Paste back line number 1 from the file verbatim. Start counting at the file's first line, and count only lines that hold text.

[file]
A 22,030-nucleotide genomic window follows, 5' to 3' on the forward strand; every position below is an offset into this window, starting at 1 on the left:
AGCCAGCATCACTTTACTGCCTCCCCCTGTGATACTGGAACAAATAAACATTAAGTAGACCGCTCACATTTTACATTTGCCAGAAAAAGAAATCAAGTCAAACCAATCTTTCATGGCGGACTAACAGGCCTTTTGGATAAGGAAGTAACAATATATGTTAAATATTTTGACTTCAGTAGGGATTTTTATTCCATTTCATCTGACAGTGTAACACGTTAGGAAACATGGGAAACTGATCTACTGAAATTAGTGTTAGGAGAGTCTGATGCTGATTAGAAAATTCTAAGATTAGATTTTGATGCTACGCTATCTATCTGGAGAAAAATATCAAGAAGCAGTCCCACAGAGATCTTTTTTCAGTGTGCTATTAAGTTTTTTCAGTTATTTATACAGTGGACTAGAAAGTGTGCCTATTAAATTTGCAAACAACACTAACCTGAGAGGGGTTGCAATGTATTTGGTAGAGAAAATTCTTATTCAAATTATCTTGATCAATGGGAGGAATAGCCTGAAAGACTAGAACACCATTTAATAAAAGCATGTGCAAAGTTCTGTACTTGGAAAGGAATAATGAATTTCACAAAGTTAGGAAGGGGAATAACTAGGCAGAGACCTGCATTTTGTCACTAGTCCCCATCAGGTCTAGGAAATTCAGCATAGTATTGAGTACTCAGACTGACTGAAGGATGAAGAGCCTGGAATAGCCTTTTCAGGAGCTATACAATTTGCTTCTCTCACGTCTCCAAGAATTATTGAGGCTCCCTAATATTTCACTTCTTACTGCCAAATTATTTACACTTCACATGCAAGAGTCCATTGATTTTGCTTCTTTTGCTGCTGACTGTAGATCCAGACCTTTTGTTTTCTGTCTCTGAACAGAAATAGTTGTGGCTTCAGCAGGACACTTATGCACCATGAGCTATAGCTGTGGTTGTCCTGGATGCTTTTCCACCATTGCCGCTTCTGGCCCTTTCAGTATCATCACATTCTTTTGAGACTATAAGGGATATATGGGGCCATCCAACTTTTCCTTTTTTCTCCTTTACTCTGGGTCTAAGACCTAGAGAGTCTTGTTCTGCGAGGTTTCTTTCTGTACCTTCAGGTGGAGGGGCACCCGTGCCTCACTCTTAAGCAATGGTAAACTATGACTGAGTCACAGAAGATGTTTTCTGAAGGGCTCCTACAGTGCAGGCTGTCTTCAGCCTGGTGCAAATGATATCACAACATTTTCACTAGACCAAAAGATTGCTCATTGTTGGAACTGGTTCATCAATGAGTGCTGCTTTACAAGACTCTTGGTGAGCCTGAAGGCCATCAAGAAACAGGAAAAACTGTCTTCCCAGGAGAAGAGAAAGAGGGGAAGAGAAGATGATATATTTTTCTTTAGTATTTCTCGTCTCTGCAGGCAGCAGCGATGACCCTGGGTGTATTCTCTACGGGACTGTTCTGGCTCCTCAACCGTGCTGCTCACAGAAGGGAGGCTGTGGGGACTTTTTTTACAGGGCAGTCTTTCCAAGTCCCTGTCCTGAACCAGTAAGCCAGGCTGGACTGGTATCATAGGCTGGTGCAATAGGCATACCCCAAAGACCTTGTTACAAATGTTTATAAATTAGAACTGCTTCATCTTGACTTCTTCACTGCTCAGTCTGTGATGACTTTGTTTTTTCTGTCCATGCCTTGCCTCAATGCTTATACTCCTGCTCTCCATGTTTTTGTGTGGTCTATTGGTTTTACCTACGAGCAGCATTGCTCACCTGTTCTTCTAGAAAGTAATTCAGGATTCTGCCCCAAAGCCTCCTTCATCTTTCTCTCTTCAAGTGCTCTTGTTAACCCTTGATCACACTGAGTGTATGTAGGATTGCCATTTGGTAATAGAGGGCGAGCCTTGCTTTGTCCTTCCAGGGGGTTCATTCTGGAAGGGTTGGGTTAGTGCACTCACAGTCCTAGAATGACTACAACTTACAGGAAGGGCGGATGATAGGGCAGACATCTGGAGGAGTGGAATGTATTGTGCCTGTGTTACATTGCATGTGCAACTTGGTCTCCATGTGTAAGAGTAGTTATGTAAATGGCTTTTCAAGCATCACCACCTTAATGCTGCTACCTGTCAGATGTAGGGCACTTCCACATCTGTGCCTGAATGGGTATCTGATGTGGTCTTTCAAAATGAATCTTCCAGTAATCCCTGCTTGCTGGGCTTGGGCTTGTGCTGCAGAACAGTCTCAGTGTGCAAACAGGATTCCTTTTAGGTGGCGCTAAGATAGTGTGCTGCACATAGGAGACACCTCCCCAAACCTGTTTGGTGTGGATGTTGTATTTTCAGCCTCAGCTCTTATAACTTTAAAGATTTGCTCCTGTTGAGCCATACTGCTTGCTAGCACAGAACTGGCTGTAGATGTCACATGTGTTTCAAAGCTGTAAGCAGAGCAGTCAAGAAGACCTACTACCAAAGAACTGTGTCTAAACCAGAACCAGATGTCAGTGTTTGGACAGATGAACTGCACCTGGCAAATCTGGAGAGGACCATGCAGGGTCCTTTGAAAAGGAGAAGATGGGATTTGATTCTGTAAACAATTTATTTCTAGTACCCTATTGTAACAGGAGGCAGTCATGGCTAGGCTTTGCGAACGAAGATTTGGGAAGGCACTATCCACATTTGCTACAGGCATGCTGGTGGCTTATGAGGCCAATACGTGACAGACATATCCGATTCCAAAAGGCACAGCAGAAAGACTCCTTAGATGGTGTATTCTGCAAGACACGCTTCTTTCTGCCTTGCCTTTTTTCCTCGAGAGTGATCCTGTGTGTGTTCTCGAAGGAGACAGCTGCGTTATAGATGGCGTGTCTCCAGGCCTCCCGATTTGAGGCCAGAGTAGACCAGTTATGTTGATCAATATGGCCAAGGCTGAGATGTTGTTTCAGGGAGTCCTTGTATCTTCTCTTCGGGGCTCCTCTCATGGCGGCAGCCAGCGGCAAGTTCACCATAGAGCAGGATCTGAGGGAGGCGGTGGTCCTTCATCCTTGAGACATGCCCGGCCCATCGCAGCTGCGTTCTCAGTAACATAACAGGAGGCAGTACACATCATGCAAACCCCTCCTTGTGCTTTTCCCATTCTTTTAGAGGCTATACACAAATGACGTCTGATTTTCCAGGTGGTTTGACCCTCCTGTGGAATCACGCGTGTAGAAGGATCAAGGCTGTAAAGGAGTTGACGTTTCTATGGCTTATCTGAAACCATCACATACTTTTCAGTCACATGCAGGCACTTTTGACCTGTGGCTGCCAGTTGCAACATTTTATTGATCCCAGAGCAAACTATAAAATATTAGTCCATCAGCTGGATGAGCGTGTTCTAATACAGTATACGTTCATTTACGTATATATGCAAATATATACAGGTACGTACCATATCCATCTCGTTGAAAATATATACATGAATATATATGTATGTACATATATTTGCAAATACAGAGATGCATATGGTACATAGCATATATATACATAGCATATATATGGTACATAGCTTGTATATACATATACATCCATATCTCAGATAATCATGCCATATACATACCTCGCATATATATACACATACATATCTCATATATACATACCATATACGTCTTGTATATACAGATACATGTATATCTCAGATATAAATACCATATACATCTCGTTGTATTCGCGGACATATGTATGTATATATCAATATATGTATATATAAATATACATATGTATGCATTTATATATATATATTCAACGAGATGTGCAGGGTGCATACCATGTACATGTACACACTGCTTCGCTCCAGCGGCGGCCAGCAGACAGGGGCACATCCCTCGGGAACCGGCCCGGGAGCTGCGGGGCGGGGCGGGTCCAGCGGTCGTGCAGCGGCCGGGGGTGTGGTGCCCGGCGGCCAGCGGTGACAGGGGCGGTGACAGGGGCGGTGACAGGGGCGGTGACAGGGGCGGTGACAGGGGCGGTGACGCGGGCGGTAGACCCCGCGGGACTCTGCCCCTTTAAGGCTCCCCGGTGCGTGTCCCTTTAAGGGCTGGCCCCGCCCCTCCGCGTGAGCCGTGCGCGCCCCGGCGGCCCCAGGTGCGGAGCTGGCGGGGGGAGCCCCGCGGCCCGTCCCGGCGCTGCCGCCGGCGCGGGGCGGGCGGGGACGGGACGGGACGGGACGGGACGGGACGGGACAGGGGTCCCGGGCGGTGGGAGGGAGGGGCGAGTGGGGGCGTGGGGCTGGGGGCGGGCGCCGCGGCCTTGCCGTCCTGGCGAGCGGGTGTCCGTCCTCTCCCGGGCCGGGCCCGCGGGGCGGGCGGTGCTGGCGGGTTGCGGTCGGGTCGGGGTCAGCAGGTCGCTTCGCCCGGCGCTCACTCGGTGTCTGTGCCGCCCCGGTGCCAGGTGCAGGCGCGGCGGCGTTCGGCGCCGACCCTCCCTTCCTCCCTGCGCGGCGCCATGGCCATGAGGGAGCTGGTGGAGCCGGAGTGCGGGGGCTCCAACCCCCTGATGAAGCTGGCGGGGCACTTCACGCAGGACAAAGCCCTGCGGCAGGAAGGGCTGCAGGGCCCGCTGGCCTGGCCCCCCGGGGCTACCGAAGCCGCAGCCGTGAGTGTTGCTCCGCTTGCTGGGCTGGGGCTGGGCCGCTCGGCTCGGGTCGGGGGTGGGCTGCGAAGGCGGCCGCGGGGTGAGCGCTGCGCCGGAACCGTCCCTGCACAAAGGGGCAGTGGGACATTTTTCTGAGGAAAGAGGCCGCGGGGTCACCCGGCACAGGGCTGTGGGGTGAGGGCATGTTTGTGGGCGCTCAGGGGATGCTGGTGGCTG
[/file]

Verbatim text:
A 22,030-nucleotide genomic window follows, 5' to 3' on the forward strand; every position below is an offset into this window, starting at 1 on the left: